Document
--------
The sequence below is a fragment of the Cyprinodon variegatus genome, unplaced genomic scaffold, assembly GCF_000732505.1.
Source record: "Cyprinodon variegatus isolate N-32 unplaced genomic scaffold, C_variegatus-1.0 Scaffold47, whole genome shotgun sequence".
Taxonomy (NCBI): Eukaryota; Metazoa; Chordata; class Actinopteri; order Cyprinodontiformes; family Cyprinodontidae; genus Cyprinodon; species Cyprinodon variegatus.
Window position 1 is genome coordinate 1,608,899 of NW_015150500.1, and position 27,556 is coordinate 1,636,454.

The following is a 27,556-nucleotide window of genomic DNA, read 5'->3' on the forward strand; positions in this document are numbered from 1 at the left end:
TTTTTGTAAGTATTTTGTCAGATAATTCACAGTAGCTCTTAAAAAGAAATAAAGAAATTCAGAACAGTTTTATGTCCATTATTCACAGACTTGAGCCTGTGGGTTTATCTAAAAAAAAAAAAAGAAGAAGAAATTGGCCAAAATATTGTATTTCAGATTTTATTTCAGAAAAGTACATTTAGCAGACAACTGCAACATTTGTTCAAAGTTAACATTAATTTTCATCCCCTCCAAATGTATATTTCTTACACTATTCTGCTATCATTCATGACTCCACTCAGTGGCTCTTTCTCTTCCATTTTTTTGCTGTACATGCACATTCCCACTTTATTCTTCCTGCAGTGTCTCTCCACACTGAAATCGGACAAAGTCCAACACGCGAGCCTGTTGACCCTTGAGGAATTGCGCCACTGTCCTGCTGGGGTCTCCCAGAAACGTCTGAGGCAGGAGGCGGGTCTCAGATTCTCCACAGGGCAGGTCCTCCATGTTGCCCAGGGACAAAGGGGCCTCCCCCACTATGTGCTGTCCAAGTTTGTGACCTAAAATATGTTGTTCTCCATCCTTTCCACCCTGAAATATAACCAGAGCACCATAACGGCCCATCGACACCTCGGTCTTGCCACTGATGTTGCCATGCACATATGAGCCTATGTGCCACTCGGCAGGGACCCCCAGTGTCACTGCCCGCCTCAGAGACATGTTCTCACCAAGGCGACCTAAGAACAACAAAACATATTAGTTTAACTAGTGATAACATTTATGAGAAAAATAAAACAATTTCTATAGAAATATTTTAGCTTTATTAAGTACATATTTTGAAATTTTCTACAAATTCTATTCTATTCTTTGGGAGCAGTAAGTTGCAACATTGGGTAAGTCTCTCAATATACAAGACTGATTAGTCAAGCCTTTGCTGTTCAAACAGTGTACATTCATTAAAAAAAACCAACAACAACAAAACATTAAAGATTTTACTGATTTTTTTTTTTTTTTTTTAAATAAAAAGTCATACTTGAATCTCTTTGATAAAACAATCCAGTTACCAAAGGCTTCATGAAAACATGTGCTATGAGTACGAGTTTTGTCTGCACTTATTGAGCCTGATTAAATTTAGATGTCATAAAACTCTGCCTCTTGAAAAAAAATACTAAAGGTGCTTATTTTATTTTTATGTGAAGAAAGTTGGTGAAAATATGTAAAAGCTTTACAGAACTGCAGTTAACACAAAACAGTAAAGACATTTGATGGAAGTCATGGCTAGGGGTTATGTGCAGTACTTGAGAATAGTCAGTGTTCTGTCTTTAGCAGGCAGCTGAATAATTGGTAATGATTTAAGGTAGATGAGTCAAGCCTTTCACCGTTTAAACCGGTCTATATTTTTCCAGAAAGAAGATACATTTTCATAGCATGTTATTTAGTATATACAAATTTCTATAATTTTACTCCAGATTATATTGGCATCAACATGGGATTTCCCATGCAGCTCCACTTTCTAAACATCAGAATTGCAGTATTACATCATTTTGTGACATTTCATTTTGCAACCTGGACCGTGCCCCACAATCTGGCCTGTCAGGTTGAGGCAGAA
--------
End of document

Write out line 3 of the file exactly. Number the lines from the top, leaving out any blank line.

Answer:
Taxonomy (NCBI): Eukaryota; Metazoa; Chordata; class Actinopteri; order Cyprinodontiformes; family Cyprinodontidae; genus Cyprinodon; species Cyprinodon variegatus.